Subscribe Now Subscribe Today
Research Article

Screening of Antioxidant Activity of Some Samia ricini (Eri) Silks: Comparison with Bombyx mori

Srihanam Prasong

Antioxidant is an interesting molecule which has been studied world wide for human health. The aims of this study are to screen the Total Phenolic Content (TPC) and antioxidant activity of sericin extracts from 5 varieties of Eri silk. In addition, domesticated Thai silk; Nanglai and Dokbua were also investigated in comparison. The sericin was firstly extracted by warm distilled water. The TPC of each silk variety was determined using Folin-ciocalteu assay. The results indicated that domesticated silk have higher TPC than all of Eri. DPPH radical scavenging and Ferric Reducing/Antioxidant Power (FRAP) were used for measurement the antioxidant activity of the sericin extracts. The results found that domesticated Thail silk had higher antioxidant capacity than that of Eri but with different values. The results suggested that TPC and antioxidant of the sericin extracts exhibited good correlation. This means the TPC is main factor for antioxidant capacity. However, the variation of both TPC and antioxidant of sericin extracts were influenced by silk varieties. Moreover, domesticated Thai silk composed of some pigments which are antioxidant compounds. However, Eri silk should be considered as alternative sources for antioxidant.

Related Articles in ASCI
Similar Articles in this Journal
Search in Google Scholar
View Citation
Report Citation

  How to cite this article:

Srihanam Prasong , 2011. Screening of Antioxidant Activity of Some Samia ricini (Eri) Silks: Comparison with Bombyx mori. Journal of Biological Sciences, 11: 336-339.

DOI: 10.3923/jbs.2011.336.339

Received: February 20, 2011; Accepted: August 06, 2011; Published: September 28, 2011


Antioxidant is known as beneficial health substances and has recently been increased interest in exploration world wide (Uddin et al., 2008; Yang and Gadi, 2008). Most of natural antioxidants are phenolic compounds which universally distributed in the plant kingdom as secondary metabolic products (Tian et al., 2004; Vicente et al., 2011). Fruits and vegetables, especially red, blue and black colors, are known to be major dietary sources of the phenolic compounds (Heim et al., 2002; Atak et al., 2011). Wildly studied about antioxidants on free radical protection and effect to human health were reported by Seal (2011). Another one is synthetic antioxidants, among them Butylated Hydroxyanisole (BHA) and Butylated Hydroxytoluene (BHT) is the most commonly used (Iqbal et al., 2005). However, it has also been reported about adverse effect of synthetic antioxidants. Therefore, increasing in identifying naturally occurring antioxidants from some biomaterials, by-products and residual sources was gradually focused (Seal, 2011). Silk, a natural protein source produced generally by mulberry (domesticated) and non-mulberry (wild) silks (Altman et al., 2003; Acharya et al., 2009). In each silk fiber has fibroin and sericin protein which are the main components (Kim et al., 2005; Takasu et al., 2010). Silk has been used in textile for long history and recently applied for various applications (Meinel et al., 2005; Fang et al., 2009; Schneider et al., 2009; Nogueira et al., 2010). Moreover, silk has been used in various forms depending on their application (Srihanam, 2011; Baimark et al., 2009; Baimark and Srihanam, 2009; Simchua et al., 2011). Sericin contained of bulky polar amino acids and proposed to have potential activity on human health. Currently, sericin protein is used for various applications including cosmetics additive, functional biomaterials and pharmacological and medical uses (Prommuak et al., 2008).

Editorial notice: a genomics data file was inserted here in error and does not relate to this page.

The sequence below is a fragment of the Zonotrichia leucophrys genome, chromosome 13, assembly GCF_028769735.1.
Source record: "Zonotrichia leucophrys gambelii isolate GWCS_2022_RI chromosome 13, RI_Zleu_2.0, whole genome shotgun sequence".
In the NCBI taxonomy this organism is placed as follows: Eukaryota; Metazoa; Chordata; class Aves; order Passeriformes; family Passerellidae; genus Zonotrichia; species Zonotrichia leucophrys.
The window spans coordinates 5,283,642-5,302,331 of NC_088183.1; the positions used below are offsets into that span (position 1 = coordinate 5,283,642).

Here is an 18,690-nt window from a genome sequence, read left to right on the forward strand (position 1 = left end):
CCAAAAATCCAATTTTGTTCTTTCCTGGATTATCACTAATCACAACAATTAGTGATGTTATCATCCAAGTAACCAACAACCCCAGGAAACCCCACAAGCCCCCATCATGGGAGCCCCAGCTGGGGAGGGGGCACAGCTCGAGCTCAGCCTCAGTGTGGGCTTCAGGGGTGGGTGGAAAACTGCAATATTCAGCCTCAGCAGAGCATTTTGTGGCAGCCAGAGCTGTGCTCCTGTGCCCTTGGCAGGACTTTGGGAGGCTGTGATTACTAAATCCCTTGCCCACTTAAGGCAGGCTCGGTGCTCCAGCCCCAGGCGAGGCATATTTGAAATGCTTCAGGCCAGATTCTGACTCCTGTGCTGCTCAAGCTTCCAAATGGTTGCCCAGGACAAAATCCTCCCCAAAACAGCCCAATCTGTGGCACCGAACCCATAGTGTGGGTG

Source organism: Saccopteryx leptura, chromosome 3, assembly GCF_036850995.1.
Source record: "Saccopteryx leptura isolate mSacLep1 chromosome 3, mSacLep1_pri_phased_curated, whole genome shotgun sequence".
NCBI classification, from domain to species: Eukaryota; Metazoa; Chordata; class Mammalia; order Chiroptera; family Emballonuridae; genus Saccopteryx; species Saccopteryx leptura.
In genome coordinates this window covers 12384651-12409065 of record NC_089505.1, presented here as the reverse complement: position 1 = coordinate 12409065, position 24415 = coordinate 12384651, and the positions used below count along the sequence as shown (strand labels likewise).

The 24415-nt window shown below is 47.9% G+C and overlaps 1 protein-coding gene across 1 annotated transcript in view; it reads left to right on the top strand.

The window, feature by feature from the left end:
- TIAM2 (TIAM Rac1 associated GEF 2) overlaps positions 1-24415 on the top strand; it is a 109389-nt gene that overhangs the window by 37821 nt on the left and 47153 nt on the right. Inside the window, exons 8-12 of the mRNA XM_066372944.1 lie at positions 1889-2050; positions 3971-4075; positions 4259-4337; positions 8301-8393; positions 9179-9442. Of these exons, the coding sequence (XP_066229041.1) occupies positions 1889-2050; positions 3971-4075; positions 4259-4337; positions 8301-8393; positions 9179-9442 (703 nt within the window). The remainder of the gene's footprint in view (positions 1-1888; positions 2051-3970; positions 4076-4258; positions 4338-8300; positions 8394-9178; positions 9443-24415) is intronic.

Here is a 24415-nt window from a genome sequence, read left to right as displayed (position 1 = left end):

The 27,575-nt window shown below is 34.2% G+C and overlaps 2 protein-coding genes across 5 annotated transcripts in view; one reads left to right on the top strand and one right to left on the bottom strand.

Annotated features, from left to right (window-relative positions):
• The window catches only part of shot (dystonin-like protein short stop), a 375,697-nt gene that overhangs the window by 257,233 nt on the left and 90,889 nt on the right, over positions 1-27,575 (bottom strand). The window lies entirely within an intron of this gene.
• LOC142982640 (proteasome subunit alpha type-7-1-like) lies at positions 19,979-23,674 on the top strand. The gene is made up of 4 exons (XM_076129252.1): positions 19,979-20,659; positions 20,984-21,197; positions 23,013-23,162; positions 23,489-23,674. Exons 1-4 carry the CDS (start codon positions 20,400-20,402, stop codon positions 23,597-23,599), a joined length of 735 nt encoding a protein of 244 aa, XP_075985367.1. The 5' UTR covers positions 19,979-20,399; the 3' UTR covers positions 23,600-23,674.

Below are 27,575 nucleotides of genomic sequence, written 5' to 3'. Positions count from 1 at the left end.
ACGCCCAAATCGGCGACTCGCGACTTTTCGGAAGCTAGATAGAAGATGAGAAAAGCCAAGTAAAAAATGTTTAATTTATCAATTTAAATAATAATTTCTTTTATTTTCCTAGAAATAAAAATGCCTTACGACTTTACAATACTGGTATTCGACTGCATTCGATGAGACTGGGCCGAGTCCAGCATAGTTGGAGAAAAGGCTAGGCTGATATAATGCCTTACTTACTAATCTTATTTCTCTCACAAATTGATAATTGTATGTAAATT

In Thailand, a yellow color of domesticated Thai silk has been studied and found to have antioxidant activity (Prommuak et al., 2008). However, information about antioxidant activity of wild silk was rarely published. Samia ricini (Eri) silk is a kind of wild silk that has been cultured in Thailand. Among their properties, antioxidant activity was little information, especially the effect of different variety. Depending on locally name, Eri silk in Thailand can be classified into at least 5 varieties; China, Chiang Mai, Lamphun, Thai and SIC. Therefore, this study was aimed to measure the antioxidant activity of different kinds of Eri silk varieties. The results were then compared to those of domesticated Thai silk; Dokbua and Nanglai varieties.